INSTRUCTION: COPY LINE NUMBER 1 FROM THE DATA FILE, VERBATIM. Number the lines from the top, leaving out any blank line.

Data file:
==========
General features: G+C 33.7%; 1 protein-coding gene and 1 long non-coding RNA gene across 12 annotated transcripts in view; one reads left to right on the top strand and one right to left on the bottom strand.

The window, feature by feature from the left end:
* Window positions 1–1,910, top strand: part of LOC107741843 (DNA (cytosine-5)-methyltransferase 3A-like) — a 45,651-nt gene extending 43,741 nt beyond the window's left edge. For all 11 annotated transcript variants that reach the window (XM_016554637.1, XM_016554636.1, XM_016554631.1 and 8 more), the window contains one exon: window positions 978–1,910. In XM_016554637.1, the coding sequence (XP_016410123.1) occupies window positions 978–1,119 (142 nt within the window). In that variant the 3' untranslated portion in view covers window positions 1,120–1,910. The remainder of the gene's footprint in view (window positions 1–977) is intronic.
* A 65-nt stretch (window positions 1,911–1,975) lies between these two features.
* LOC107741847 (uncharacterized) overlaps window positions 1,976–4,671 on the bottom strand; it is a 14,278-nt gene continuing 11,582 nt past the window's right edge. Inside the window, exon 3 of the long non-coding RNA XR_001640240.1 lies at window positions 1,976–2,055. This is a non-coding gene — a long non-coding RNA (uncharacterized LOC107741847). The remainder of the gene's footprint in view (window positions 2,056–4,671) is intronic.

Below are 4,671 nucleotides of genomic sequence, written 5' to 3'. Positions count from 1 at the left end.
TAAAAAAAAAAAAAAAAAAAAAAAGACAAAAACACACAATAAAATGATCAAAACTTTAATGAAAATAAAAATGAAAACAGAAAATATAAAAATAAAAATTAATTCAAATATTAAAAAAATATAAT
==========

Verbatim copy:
General features: G+C 33.7%; 1 protein-coding gene and 1 long non-coding RNA gene across 12 annotated transcripts in view; one reads left to right on the top strand and one right to left on the bottom strand.